This female fascination is so strong that even now, at the age of 33, I sometimes turn into a 5-year-old and space out. We went to a party in New York late last year and I couldn’t even mutter a “hello” to this woman, whose creative career I’ve been following for years. I couldn’t even look in her direction, she was so gorgeous. So I ended up in my safe space – talking to a bunch of men about literature and linguistics while they filled and re-filled my glass and tried touching my hand and occasionally my waist and told me I was “lovely”. I wasn’t: I was muttering away cliches at them, giggling at whatever they had to say without listening because I was eavesdropping on what she was saying from across the room.

Source: Anna F. More here: Of the everyday (image taken via Of the everyday)

Path dependence, Chekhov and control

Blogging resides on the boundary between personal and literary for most people.

I just read a heart-wrenching piece, and it’s impossible to comment on it because it is so personal, but for me, it is also impossible to walk past it without reflecting on it given how sorrowful it is.

Anton Chekhov said something that resonated with me:

“If I had left my family and handed them over to the mercy of fate, I would try to find an excuse in my mother’s inadequacy, in my TB, and so on. This is natural and excusable. This is just human nature.” (my translation)

I think the original blog piece is more about gender, but my point is more about sovereignty, a kind of independence from the past.

We are all functions of what we were yesterday, no doubt about it. My argument isn’t about outcomes, it’s about motives.

Our motives cannot be subverted and limited by what happened to us in the past. This doesn’t mean that we have unlearn what we learnt, but rather find the strength to learn even more about that little bit of space in this world where we do have some control.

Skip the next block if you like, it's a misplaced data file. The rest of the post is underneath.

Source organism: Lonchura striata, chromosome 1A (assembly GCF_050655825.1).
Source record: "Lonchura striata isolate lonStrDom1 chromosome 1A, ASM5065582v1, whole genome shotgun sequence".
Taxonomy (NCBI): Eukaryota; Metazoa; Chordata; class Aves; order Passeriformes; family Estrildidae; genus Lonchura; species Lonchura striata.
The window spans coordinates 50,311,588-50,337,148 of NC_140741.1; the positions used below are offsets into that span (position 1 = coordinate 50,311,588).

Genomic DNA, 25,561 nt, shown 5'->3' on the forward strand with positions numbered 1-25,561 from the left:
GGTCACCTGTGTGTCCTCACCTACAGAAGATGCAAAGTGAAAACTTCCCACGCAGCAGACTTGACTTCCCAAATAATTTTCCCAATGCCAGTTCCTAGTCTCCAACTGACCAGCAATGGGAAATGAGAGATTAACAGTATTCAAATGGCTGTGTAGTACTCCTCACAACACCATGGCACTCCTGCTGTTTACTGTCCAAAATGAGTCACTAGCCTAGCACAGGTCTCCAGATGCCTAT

Don’t ask why?…

A reader kindly sent me this article.

I don’t agree with its analysis, but it has some interesting points about using what vs why can have a significantly different effect.

During my stint in psychiatry, I learnt perhaps the most helpful question: what makes you say that? Notably, not a why question even though it asks about the same thing.

I also remember a brilliant psychiatrist giving a patient advice. The patient had a personality disorder and started reading about them to understand why she has it. He told her that at that point reading that could make it worse – and that interventions such as mindfulness and therapy were superior.

As for my disagreement. The article suggests introspective people are unhappy. It assumes and, with a very simple experiment, shows that asking why causes people to be sad. I think that introspective people aren’t sad because they are introspective, but sad and poorly self-aware people turn to introspection. And Negative Capability is still a thing.

“In today’s innovative world…”

The teenagers whose essays I read think we live in a phenomenally innovative time. Smartphones. Computers. The internet.

Yes, this all happened in the last 50 years.

In the 50 years before that we landed on the moon, split the atom, came up with the bomb, made cars and film widely available and saved countless lives with penicillin.